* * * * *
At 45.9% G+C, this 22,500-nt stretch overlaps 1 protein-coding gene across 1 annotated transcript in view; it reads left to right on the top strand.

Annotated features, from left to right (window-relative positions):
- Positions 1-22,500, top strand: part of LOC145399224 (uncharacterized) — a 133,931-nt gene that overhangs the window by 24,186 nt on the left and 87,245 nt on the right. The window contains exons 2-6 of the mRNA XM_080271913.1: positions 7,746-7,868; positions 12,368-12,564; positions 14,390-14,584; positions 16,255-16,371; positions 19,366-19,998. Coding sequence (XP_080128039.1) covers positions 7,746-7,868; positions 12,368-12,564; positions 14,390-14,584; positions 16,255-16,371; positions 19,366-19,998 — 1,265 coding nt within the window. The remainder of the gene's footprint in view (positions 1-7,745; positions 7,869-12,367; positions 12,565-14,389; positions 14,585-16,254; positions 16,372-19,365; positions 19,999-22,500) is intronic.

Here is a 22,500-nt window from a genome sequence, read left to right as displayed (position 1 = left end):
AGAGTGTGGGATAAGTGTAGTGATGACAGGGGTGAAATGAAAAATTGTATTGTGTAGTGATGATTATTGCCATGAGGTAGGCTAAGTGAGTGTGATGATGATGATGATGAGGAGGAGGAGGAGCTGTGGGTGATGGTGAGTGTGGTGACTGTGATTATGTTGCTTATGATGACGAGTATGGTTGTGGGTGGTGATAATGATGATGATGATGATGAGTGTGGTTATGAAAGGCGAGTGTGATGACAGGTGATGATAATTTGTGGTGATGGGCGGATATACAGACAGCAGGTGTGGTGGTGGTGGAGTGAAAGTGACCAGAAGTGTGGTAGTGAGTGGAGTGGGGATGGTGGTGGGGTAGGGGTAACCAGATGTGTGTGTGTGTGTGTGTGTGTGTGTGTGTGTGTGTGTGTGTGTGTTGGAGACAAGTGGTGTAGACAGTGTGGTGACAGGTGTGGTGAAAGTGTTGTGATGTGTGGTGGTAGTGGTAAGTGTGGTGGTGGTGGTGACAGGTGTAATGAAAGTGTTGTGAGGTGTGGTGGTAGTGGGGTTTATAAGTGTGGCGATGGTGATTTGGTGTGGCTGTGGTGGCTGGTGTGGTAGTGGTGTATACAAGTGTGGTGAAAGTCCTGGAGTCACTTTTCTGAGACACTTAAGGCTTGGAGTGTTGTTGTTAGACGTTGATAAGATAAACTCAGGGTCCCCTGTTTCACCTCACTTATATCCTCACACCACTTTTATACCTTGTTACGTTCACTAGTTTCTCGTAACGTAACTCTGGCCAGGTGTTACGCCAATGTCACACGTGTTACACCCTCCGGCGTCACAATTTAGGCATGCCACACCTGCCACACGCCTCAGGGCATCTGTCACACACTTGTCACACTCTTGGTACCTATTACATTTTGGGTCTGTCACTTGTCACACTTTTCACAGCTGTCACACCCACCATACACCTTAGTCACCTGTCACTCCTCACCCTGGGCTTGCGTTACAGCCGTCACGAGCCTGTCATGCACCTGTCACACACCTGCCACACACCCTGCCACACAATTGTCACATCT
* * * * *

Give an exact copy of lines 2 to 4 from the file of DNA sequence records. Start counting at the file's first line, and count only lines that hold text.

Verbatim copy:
Annotated features, from left to right (window-relative positions):
- Positions 1-22,500, top strand: part of LOC145399224 (uncharacterized) — a 133,931-nt gene that overhangs the window by 24,186 nt on the left and 87,245 nt on the right. The window contains exons 2-6 of the mRNA XM_080271913.1: positions 7,746-7,868; positions 12,368-12,564; positions 14,390-14,584; positions 16,255-16,371; positions 19,366-19,998. Coding sequence (XP_080128039.1) covers positions 7,746-7,868; positions 12,368-12,564; positions 14,390-14,584; positions 16,255-16,371; positions 19,366-19,998 — 1,265 coding nt within the window. The remainder of the gene's footprint in view (positions 1-7,745; positions 7,869-12,367; positions 12,565-14,389; positions 14,585-16,254; positions 16,372-19,365; positions 19,999-22,500) is intronic.

Here is a 22,500-nt window from a genome sequence, read left to right as displayed (position 1 = left end):